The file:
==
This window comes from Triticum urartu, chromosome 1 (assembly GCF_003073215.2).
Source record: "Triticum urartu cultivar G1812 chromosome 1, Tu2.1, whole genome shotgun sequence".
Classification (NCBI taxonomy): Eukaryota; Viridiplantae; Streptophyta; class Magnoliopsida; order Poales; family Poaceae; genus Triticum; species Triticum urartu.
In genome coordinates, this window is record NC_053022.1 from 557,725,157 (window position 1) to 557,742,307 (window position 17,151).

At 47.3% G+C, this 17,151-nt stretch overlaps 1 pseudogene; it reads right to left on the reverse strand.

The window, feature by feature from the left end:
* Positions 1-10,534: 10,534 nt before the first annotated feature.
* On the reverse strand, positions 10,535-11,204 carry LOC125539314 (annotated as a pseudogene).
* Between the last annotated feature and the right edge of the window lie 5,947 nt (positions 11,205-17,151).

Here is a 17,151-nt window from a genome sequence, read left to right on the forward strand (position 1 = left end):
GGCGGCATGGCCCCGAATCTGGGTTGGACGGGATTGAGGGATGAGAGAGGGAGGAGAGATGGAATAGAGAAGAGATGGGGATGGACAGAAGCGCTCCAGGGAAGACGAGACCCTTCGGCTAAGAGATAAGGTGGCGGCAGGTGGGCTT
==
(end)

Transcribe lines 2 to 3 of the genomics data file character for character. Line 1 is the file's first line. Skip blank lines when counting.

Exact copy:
Source record: "Triticum urartu cultivar G1812 chromosome 1, Tu2.1, whole genome shotgun sequence".
Classification (NCBI taxonomy): Eukaryota; Viridiplantae; Streptophyta; class Magnoliopsida; order Poales; family Poaceae; genus Triticum; species Triticum urartu.